Avoid conditions that are conducive to pest damage.

             Monitor for pests and properly identify them.

             Suppress pests with appropriate tactics.

The PAMS approach works because it takes the long-term view of controlling pests. You can find detailed tips on how to manage all types of pests at the UC-IPM website.


Coming soon! National Farm Safety and Health Week 2014

PrintSeptember 21-27 is National Farm Safety Week. This year’s theme is “Safety Counts: Protecting What Matters.” The theme underscores the importance of working together to build a safer and healthier agricultural work place. California produces nearly half of US-grown fruits, nuts and vegetables. At the heart of this industry are the farmers and agricultural workers, whose labor provides us with an abundant food supply. However, they, and often their families, are exposed to a unique, sometimes hazardous workplace that can affect health at all age levels.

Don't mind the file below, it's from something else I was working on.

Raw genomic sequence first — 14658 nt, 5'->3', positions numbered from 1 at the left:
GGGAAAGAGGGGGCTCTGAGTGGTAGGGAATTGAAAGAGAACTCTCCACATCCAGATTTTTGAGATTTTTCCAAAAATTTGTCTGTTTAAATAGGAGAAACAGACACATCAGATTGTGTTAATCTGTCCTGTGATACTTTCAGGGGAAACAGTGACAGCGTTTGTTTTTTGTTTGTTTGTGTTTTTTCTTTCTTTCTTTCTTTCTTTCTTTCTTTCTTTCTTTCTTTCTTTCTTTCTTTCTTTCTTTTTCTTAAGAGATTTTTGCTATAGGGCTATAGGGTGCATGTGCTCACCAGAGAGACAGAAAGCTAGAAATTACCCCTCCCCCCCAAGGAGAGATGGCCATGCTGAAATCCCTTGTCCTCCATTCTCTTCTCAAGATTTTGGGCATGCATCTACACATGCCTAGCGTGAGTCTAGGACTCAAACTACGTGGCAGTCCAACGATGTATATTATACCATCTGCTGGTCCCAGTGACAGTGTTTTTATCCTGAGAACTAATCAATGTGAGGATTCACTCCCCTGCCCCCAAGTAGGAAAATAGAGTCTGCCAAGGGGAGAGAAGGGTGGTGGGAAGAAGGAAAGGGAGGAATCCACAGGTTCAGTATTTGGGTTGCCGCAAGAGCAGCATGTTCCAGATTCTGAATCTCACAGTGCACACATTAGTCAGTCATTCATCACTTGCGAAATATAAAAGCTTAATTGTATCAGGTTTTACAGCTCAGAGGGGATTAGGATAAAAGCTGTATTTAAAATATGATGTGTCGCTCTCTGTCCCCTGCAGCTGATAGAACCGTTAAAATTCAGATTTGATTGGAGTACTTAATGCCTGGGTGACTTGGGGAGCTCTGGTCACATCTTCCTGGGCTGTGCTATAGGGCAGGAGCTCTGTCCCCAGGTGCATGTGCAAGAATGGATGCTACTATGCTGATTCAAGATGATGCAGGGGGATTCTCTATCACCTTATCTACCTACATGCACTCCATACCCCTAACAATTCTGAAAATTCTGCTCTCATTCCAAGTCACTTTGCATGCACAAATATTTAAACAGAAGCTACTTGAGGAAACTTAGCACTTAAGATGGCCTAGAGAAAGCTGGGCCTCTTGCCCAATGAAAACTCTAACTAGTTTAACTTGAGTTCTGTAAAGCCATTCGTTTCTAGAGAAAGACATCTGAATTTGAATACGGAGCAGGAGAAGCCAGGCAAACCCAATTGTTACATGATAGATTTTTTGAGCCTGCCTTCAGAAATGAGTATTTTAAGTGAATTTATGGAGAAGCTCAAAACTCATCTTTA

During National Farm Safety Week, the 10 Agricultural Centers funded by the National Institute for Occupational Safety and Healt2014 Farm Safety Ad-Spanishh salute those working in agriculture. You can watch online safety videos through a special YouTube channel. These safety videos are designed for producers, extension agents, and farm families. Safety Counts: Protect What Matters, go to or visit the Western Center for Agricultural Health and Safety website at, which is housed at the University of California, Davis.


Small Changes Can Make Big Impact with Ladders

LaddersBlogPic-UCAERC-CommPartnersIf you ever had an ergonomic review of your workspace, you know that small changes, such as moving your chair up an inch or tilting your monitor a few degrees, can make a big difference in reducing muscle aches and pains.

The same is true in agriculture where repetitive movement (e.g., going up and down ladders) can become incredibly tiring, potentially leaving a worker open to various types of injury. Staying healthy and strong is especially important for farmworkers who look forward to harvesting multiple crops through the season.